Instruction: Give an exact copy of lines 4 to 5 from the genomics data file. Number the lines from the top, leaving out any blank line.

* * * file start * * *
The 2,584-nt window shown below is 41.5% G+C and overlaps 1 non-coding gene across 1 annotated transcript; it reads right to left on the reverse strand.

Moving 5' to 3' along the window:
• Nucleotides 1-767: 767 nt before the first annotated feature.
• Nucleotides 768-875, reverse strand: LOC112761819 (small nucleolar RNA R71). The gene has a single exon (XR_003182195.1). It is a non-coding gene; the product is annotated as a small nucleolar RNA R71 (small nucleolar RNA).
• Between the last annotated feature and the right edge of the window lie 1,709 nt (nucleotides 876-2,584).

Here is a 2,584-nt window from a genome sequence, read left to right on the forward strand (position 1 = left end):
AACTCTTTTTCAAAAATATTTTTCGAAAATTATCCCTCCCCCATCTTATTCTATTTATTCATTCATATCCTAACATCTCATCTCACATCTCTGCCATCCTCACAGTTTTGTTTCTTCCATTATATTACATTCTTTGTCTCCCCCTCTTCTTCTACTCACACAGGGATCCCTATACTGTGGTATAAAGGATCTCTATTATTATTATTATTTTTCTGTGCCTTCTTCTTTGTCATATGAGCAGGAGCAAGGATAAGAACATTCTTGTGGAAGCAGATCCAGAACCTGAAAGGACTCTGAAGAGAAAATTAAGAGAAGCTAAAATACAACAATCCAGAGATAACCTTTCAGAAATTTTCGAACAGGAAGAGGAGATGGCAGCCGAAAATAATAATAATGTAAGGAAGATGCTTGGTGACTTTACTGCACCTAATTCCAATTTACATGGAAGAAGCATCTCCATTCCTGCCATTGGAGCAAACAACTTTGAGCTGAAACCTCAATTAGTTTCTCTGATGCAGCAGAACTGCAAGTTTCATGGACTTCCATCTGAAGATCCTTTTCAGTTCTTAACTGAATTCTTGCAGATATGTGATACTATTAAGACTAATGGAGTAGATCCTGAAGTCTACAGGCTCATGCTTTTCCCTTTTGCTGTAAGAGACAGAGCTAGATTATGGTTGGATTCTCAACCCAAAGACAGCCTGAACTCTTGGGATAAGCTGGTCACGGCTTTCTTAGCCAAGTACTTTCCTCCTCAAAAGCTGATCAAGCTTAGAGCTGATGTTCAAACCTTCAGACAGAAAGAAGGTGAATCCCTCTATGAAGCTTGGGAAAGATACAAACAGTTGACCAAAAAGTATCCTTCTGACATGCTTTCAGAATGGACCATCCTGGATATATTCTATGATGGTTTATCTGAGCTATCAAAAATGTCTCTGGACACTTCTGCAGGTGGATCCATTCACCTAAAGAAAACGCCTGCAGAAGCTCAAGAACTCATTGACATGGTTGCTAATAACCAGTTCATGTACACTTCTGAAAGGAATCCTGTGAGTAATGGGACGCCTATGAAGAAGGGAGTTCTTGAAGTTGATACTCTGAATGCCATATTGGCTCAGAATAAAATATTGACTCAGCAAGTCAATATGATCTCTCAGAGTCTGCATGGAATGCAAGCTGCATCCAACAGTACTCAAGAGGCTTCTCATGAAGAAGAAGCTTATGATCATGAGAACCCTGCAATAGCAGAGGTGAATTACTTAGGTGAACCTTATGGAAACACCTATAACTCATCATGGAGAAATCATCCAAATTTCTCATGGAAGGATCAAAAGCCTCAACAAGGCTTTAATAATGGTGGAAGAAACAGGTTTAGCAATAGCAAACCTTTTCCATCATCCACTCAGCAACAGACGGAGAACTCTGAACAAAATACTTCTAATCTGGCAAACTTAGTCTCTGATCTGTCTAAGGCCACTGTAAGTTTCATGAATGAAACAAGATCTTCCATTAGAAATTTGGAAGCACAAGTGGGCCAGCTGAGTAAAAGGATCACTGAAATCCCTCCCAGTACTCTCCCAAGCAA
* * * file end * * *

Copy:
• Nucleotides 768-875, reverse strand: LOC112761819 (small nucleolar RNA R71). The gene has a single exon (XR_003182195.1). It is a non-coding gene; the product is annotated as a small nucleolar RNA R71 (small nucleolar RNA).
• Between the last annotated feature and the right edge of the window lie 1,709 nt (nucleotides 876-2,584).